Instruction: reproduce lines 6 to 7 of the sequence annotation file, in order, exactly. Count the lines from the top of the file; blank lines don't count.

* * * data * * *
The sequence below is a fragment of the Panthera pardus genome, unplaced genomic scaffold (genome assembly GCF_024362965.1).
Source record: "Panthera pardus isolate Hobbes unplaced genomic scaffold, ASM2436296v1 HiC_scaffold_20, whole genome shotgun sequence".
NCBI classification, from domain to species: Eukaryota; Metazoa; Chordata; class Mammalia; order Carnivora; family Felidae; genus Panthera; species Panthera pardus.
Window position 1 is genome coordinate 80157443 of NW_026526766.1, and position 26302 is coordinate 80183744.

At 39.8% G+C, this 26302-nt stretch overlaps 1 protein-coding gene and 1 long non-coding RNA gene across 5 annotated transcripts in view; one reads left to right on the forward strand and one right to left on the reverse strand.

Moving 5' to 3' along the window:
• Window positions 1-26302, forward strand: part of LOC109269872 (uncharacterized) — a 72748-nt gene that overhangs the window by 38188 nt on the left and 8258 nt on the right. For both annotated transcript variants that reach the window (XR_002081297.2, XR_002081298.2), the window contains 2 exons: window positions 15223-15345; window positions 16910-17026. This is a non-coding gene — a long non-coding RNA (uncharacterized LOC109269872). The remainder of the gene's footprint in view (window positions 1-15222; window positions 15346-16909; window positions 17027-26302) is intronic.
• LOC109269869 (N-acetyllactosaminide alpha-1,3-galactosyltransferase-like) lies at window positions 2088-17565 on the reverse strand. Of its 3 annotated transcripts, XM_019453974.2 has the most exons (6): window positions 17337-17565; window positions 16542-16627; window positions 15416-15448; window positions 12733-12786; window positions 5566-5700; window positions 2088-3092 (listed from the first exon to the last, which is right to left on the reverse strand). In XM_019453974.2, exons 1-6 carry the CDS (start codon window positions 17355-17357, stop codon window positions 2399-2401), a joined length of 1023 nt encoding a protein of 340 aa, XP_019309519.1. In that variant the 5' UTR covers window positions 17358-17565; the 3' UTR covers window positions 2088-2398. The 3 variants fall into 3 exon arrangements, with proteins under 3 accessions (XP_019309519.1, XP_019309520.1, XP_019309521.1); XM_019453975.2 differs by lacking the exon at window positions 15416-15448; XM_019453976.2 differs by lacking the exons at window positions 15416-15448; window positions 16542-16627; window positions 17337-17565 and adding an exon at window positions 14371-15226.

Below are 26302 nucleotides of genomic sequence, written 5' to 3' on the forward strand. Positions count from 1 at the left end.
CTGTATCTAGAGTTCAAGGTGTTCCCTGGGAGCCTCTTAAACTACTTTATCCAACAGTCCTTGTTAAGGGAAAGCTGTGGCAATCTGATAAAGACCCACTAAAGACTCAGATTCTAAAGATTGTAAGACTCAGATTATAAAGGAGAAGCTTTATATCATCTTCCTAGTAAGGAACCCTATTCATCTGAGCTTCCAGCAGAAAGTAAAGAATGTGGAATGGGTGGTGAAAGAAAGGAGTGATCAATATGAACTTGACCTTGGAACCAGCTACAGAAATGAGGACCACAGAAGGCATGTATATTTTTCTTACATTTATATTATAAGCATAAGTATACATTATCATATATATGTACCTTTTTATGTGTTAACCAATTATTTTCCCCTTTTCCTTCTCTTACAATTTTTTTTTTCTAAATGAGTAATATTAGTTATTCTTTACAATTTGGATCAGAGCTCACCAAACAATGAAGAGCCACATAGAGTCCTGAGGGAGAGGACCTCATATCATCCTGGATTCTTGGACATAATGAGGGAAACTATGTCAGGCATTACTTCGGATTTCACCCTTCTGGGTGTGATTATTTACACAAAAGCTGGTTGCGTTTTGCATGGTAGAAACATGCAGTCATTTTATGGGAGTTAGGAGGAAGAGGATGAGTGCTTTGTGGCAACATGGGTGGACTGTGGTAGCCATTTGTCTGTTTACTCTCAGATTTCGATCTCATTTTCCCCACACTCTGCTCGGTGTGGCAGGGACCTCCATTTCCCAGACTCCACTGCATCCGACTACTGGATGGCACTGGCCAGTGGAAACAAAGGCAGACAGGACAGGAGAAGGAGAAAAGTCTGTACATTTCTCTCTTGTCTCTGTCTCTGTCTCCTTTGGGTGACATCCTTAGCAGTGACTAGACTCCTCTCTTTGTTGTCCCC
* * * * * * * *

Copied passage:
Moving 5' to 3' along the window:
• Window positions 1-26302, forward strand: part of LOC109269872 (uncharacterized) — a 72748-nt gene that overhangs the window by 38188 nt on the left and 8258 nt on the right. For both annotated transcript variants that reach the window (XR_002081297.2, XR_002081298.2), the window contains 2 exons: window positions 15223-15345; window positions 16910-17026. This is a non-coding gene — a long non-coding RNA (uncharacterized LOC109269872). The remainder of the gene's footprint in view (window positions 1-15222; window positions 15346-16909; window positions 17027-26302) is intronic.